The film's music features score work by Marius de Vries, Underworld's John Murphy, Henry Jackman, & Ilan Eshkeri is a wonderful mixture of electronic music, rock, and punk.  Notably the soundtrack features some cuts by the Prodigy, Primal Scream, Joan Jett, Sparks, Gnarls Barkley, the New York Dolls, Elvis Presley, and Ennio Morricone with his theme from For A Few Dollars More.  The soundtrack is exciting yet diverse while it also features some of John Murphy's work from Danny Boyle's 2007 film Sunshine.

The casting by Sarah Finn and Lucinda Syson is phenomenal and inspiring as it features several standout roles including cameos from late night talk show Craig Ferguson as himself, Elizabeth McGovern as Dave's mother, Yancy Butler as Chris' mother, and from Matthew Vaughn's stock of regular actors.  Dexter Fletcher and Jason Flemyng as a couple of D'Amico's goons.  Other notable small roles include Deborah Twiss as Dave's English schoolteacher who bares her cleavage, Sophie Wu as Katie's friend Erika, Kofi Natei as a drug dealer, and Stu "Large" Riley as Chris' bodyguard.  Notable standout supporting roles from Xander Berkley as the corrupt Detective Gigante, Michael Rispoli as Frank's sidekick Big Joe, and Omari Hardwick as Damon's former partner Marcus are all very good.  Clark Duke and Evan Peters are also very good as Dave's funny best friends who both share a love of comics and girls.

Lyndsey Fonesca is very good as Katie, Dave's school crush who mistakes him for being gay while learning about her own problems while being fascinated by the world of comics.  Mark Strong is great as Frank D'Amico, a mob boss who is trying to be a good dad while trying to run a business as he deals with some foes.  Christopher Mintz-Plasse is superb as Chris D'Amico/Red Mist, a kid who wants his dad's attention while being his own superhero as Mintz-Plasse gets more to do rather than play the McLovin' character from Superbad.  Nicolas Cage is marvelous as Damon McCready/Big Daddy, a former cop wanting vengeance while finding a chance to become a vigilante as Cage gives a performance that isn't over-the-top.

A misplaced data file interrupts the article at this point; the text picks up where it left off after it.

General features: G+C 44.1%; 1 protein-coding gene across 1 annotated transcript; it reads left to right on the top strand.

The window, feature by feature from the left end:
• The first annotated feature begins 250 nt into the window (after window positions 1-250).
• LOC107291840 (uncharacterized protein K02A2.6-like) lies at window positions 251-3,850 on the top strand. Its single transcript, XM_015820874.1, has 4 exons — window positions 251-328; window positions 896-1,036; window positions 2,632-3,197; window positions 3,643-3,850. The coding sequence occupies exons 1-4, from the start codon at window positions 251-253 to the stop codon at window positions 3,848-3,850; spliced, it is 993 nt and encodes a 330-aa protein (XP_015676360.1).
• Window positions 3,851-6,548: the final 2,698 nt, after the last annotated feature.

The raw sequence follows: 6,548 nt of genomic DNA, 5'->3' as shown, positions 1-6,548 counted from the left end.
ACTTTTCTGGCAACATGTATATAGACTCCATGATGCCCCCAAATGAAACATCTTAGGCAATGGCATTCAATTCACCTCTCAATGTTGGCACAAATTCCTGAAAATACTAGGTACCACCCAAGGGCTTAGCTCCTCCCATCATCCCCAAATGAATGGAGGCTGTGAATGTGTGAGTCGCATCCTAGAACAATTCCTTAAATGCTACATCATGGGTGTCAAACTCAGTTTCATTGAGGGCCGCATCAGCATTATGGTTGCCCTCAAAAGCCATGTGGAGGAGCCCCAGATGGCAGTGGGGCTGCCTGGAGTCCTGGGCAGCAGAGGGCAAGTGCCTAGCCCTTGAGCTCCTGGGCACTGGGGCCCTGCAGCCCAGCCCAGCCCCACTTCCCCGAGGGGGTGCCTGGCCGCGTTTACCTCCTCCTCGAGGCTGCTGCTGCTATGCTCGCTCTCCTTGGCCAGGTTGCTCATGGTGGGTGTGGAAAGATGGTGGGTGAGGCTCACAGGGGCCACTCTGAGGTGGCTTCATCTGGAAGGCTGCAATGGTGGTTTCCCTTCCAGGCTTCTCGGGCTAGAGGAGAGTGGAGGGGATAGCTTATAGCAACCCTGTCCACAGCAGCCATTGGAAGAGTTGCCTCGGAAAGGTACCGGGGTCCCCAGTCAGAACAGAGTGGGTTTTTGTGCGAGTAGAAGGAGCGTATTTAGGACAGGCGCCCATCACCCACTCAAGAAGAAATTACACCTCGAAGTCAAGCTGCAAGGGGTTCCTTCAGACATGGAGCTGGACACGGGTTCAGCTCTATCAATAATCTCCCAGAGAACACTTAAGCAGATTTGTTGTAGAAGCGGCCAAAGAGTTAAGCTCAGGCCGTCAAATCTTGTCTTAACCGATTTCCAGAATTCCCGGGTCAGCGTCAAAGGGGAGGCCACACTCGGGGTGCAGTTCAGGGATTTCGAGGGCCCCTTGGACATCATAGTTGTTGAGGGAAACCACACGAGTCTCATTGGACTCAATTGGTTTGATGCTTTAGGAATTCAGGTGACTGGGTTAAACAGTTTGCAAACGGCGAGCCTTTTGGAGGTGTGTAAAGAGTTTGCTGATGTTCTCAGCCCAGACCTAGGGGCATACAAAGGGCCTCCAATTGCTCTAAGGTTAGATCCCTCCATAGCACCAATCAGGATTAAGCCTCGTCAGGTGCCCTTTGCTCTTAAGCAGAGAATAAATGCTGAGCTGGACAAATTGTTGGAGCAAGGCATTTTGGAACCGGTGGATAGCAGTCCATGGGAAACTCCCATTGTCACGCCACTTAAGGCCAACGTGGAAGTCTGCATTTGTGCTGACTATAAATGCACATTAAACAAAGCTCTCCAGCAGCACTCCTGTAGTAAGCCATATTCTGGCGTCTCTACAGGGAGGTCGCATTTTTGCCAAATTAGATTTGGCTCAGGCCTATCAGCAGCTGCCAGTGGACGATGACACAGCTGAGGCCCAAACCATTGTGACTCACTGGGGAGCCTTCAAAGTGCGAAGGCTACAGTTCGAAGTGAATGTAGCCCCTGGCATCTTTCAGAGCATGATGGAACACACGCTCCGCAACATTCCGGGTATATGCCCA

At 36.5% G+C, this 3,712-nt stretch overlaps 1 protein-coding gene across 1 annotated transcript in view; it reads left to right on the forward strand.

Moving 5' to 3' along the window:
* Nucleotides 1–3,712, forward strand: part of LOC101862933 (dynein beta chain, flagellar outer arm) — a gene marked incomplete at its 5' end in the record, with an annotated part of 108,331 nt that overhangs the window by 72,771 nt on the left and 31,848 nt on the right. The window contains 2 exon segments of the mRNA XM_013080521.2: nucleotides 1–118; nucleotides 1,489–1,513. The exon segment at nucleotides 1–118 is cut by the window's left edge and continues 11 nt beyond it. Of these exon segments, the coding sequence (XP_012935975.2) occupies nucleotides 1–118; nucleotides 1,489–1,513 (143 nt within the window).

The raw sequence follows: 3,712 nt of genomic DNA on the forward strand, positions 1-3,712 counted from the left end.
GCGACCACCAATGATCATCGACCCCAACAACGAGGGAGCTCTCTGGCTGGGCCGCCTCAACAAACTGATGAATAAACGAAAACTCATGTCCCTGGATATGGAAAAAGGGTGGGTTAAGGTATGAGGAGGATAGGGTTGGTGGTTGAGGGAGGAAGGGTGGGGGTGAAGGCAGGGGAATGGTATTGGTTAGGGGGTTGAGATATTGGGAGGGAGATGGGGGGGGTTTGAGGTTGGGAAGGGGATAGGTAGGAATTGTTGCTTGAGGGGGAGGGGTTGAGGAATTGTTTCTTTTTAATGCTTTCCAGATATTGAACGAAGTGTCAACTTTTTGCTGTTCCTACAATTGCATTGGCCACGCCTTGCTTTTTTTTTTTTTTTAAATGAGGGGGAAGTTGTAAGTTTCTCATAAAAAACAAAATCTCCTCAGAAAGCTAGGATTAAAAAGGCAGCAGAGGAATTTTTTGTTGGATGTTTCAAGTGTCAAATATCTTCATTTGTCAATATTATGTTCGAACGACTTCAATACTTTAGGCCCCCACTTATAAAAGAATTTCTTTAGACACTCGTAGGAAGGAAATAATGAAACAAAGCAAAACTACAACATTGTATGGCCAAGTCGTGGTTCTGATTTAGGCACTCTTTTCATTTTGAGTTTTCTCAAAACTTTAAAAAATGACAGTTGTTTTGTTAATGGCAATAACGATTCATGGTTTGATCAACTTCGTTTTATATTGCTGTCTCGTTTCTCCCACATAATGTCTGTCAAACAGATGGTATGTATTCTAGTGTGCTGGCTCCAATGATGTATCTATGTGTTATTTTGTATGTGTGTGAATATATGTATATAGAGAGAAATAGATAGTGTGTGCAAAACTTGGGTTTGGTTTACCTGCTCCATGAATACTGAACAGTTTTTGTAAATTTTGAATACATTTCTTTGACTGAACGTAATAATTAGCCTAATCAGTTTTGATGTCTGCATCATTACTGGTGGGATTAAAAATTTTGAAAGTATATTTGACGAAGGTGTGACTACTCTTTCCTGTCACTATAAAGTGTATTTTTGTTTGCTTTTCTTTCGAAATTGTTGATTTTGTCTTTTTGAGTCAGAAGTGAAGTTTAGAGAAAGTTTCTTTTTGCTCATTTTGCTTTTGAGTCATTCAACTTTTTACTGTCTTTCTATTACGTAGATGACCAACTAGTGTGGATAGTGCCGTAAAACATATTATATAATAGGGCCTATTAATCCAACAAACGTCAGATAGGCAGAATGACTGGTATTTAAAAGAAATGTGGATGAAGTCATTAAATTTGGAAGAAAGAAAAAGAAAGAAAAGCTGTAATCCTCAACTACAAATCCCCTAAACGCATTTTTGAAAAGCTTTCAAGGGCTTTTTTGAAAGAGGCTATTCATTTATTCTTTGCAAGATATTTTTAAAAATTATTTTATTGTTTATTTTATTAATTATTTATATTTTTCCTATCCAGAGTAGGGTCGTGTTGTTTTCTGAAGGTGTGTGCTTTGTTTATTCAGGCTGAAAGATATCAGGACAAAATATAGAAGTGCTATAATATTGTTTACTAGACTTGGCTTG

Newcomer Aaron Johnson is excellent as Dave Lizewski/Kick-Ass, the title character who ponders the idea of being a superhero while struggling when that role when he plays Kick-Ass.  Johnson's performance is very realistic in how young teens try to deal with their own awkwardness as the young British actor definitely stands out among his fellow cast members.  Finally, there's Chloe Grace Moretz in the role of Mindy McCready/Hit-Girl.  Moretz's performance is truly the highlight of the film as she can play sweet but also has a wit and sarcasm that is fun to watch while being the kind of young girl you don't want to mess with.

Kick-Ass is a remarkable film by Matthew Vaughn.  While it may not live up to a lot of the ideas and expectations of other comic book films.  It does succeed by being unconventional though it does kind of stray towards conventionality towards the end.  Fans of comic book superheroes will definitely enjoy this for the fact that it tries to be different and edgy.  Even as the comic book films are starting to run out of idea and just go for the big bucks.  In the end, Kick-Ass is a film that definitely kicks ass.

Matthew Vaughn Films:  (Layer Cake) - (Stardust) - X-Men: First Class - Kingsman: The Secret Service

© thevoid99 2011

2 comments:

dtmmr said...

It's combination of action and humor worked out a bit, but by the final act it starts to turn into the same-old superhero crap I have seen again, and again before. Good Review!

thevoid99 said...

True but I was expecting that and I was having fun watching the film.